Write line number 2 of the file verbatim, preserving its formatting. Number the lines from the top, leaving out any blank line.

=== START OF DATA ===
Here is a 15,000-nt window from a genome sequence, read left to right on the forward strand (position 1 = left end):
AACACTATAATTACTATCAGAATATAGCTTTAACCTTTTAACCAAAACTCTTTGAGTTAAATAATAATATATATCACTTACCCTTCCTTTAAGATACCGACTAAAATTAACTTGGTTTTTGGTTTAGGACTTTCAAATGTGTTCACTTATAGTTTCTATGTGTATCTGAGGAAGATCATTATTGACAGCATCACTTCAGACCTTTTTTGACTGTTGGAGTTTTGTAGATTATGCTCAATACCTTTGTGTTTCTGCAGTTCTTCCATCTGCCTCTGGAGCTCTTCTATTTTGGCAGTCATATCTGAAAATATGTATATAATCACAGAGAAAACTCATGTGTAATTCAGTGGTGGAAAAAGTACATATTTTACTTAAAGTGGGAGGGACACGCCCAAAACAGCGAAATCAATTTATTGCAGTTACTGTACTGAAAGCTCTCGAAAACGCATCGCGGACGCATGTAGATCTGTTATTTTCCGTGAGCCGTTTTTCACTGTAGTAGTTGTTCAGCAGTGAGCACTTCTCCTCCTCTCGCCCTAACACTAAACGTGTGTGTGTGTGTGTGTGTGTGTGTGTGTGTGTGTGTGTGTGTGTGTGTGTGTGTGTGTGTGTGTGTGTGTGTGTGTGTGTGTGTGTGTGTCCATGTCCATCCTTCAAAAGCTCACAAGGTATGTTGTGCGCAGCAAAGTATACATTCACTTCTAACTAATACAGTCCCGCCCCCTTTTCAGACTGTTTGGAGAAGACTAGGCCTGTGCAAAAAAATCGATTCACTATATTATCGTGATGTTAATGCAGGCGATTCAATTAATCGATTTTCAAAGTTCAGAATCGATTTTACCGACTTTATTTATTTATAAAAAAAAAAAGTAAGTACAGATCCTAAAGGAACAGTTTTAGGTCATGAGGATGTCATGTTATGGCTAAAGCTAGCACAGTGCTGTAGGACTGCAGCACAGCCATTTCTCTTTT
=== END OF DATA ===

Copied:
AACACTATAATTACTATCAGAATATAGCTTTAACCTTTTAACCAAAACTCTTTGAGTTAAATAATAATATATATCACTTACCCTTCCTTTAAGATACCGACTAAAATTAACTTGGTTTTTGGTTTAGGACTTTCAAATGTGTTCACTTATAGTTTCTATGTGTATCTGAGGAAGATCATTATTGACAGCATCACTTCAGACCTTTTTTGACTGTTGGAGTTTTGTAGATTATGCTCAATACCTTTGTGTTTCTGCAGTTCTTCCATCTGCCTCTGGAGCTCTTCTATTTTGGCAGTCATATCTGAAAATATGTATATAATCACAGAGAAAACTCATGTGTAATTCAGTGGTGGAAAAAGTACATATTTTACTTAAAGTGGGAGGGACACGCCCAAAACAGCGAAATCAATTTATTGCAGTTACTGTACTGAAAGCTCTCGAAAACGCATCGCGGACGCATGTAGATCTGTTATTTTCCGTGAGCCGTTTTTCACTGTAGTAGTTGTTCAGCAGTGAGCACTTCTCCTCCTCTCGCCCTAACACTAAACGTGTGTGTGTGTGTGTGTGTGTGTGTGTGTGTGTGTGTGTGTGTGTGTGTGTGTGTGTGTGTGTGTGTGTGTGTGTGTGTGTGTGTGTGTGTCCATGTCCATCCTTCAAAAGCTCACAAGGTATGTTGTGCGCAGCAAAGTATACATTCACTTCTAACTAATACAGTCCCGCCCCCTTTTCAGACTGTTTGGAGAAGACTAGGCCTGTGCAAAAAAATCGATTCACTATATTATCGTGATGTTAATGCAGGCGATTCAATTAATCGATTTTCAAAGTTCAGAATCGATTTTACCGACTTTATTTATTTATAAAAAAAAAAAGTAAGTACAGATCCTAAAGGAACAGTTTTAGGTCATGAGGATGTCATGTTATGGCTAAAGCTAGCACAGTGCTGTAGGACTGCAGCACAGCCATTTCTCTTTT